Last Monday, Deaborn, MI police arrested Vietnam War veteran Roger Stockham, 63, for plotting to blow up the Islamic Center of America, the largest mosque in North America. Stockham drove from his home in Imperial Beach, CA in a car packed with illegal fireworks and explosives, including M-80s, and parked outside the mosque. More than 500 members were attending a funeral at the time. Police found Stockham after receiving a tip that Stockham had threatened to harm the mosque while drinking in a Detroit bar earlier that day:
Dawud Walid, executive director of CAIR’s Michigan chapter, said he learned from police that the suspect had been drinking in a Detroit bar on Monday when he threatened to do harm to a mosque in Dearborn. A bar employee followed the man outside and wrote down his license plate and called Detroit police who in turned contacted authorities in Dearborn, Walid said.
Dearborn police began searching areas around mosques in the city and allegedly found Stockham inside his vehicle outside the Islamic Center of America, Walid said, with a load of M-80s in his trunk and other explosives. Inside more than 500 members had gathered for a funeral service, Walid said. It was not known whether the suspect knew a funeral was underway.
Members of the Islamic Center of America were alerted to the threat during Friday’s prayer service, Walid said.
“We thank law enforcement authorities for their quick and professional actions in this troubling incident,” Walid said. “The increased number of bias incidents targeting American Muslim institutions must be addressed by local, state and national officials and law enforcement authorities.”
Stockham has been charged with “one count of a threat of terrorism” and one count of explosives. Possessing a long history of anti-government activities, Stockham has “served time in federal prison for threatening to kill President George W. Bush and bomb a Vermont veterans’ clinic in 2002.” In the Vermont incident, Stockham called a local paper twice to say he was going to explode bombs in the neighborhood and identified himself as “Hem Ahadin,” a “local Muslim terrorist on a roll.” According to the affadavit filed at the time, he threatened to carry out “jihad” against the VA office. Two weeks ago, he posted a “rambling statement” on Facebook where he again “refers to himself as ‘Hem Ahadin,’ calling it his Muslim name.”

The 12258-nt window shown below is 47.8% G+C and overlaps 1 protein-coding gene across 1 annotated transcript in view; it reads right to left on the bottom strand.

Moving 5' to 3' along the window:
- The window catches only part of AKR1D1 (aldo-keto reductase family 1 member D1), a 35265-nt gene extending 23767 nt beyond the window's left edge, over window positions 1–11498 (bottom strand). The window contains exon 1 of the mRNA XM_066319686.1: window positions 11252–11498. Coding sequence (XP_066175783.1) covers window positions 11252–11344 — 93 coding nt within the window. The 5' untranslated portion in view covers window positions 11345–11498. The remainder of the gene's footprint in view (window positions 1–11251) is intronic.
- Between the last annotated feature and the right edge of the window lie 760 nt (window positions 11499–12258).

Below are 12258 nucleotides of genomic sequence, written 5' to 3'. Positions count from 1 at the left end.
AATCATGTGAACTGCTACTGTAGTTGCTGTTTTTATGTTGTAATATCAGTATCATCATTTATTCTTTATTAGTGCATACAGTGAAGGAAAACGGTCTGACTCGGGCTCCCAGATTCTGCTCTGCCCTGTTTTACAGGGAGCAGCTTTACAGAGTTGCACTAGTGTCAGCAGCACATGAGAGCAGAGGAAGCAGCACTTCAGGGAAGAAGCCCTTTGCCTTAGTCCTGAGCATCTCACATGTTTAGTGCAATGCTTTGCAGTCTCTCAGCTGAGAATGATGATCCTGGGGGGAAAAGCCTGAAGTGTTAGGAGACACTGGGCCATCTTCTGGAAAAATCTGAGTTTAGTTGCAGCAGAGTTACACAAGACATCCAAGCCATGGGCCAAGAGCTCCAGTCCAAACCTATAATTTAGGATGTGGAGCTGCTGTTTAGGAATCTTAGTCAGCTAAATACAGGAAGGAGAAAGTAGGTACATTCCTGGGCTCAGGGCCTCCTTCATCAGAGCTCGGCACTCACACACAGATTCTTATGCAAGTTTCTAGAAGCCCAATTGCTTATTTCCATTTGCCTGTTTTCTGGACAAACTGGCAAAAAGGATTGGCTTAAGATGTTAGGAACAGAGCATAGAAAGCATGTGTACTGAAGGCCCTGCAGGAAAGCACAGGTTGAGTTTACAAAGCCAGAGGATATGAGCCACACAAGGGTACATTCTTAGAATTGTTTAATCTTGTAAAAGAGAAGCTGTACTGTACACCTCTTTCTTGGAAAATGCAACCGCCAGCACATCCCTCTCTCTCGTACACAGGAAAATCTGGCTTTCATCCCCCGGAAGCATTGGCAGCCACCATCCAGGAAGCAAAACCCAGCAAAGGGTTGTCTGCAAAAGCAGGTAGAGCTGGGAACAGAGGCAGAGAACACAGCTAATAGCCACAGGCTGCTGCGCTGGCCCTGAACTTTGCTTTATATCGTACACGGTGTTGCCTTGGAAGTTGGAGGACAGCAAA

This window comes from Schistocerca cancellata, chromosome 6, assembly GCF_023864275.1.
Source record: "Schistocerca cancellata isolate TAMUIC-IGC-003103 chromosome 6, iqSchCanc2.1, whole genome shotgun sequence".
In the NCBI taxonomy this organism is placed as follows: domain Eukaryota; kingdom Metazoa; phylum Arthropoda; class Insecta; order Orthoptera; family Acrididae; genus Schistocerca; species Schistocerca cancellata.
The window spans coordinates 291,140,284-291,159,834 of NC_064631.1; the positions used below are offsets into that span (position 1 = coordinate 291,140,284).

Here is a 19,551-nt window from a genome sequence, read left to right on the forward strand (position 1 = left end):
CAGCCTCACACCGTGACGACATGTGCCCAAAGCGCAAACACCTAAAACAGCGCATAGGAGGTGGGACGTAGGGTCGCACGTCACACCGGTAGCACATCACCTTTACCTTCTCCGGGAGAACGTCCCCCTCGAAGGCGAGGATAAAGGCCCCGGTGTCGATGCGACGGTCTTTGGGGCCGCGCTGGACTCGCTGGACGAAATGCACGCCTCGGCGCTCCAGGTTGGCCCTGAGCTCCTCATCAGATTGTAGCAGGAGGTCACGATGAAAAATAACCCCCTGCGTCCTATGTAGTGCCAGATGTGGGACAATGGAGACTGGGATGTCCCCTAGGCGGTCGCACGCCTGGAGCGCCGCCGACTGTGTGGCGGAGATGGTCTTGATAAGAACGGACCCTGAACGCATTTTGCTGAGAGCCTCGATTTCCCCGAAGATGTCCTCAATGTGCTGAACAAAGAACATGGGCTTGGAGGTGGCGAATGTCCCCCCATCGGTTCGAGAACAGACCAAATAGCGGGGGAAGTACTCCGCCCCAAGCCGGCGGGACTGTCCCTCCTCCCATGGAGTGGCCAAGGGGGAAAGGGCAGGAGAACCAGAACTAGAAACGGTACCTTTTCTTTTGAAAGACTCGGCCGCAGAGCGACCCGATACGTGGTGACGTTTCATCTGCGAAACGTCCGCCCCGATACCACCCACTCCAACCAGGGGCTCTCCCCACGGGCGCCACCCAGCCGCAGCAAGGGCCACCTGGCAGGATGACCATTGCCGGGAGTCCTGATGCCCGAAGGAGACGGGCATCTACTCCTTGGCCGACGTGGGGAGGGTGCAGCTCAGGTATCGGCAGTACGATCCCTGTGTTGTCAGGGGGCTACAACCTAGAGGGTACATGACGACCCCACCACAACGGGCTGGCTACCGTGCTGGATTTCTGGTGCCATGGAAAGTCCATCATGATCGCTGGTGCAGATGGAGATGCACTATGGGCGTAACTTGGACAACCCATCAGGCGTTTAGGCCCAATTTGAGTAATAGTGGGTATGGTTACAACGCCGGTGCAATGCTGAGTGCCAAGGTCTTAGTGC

While it appears Stockham was acting alone, police did not immediately release details because, while they believed “there was no ongoing threat,” they “were also worried that the alleged plot could inspire copycats.” After all, this mosque has been targeted before. In 2004, two New York men sent threatening emails to the mosque and was vandalized in 2007 when someone scrawled “9/11 Terrorists Go Home” on the side of the building. And this is only the latest incident in the growing number of hate-filled attacks on Muslim places of worship, let alone Muslims themselves. As the Islamic Center’s Imam Sayid Hassan Al-Qazwini puts it, “When America only talks about Muslims being terrorists, they will turn a blind eye on their own terrorists.”
And while there’s no indication that Stockham was influenced by any political figure or faction, his actions are by no means isolated. As more and more pundits and politicians encourage paranoia and vilify Muslim Americans rather than responsibly speaking out against it, they cultivate an Islamophobic atmosphere of hate that make incidents like this more likely. After all, with the House Homeland Security Committee Chairman Peter King (R-NY) preaching that “80 percent of mosques in this country are controlled by radical Imams,” it seems only a matter of time before someone like Stockham offers a “radical” solution.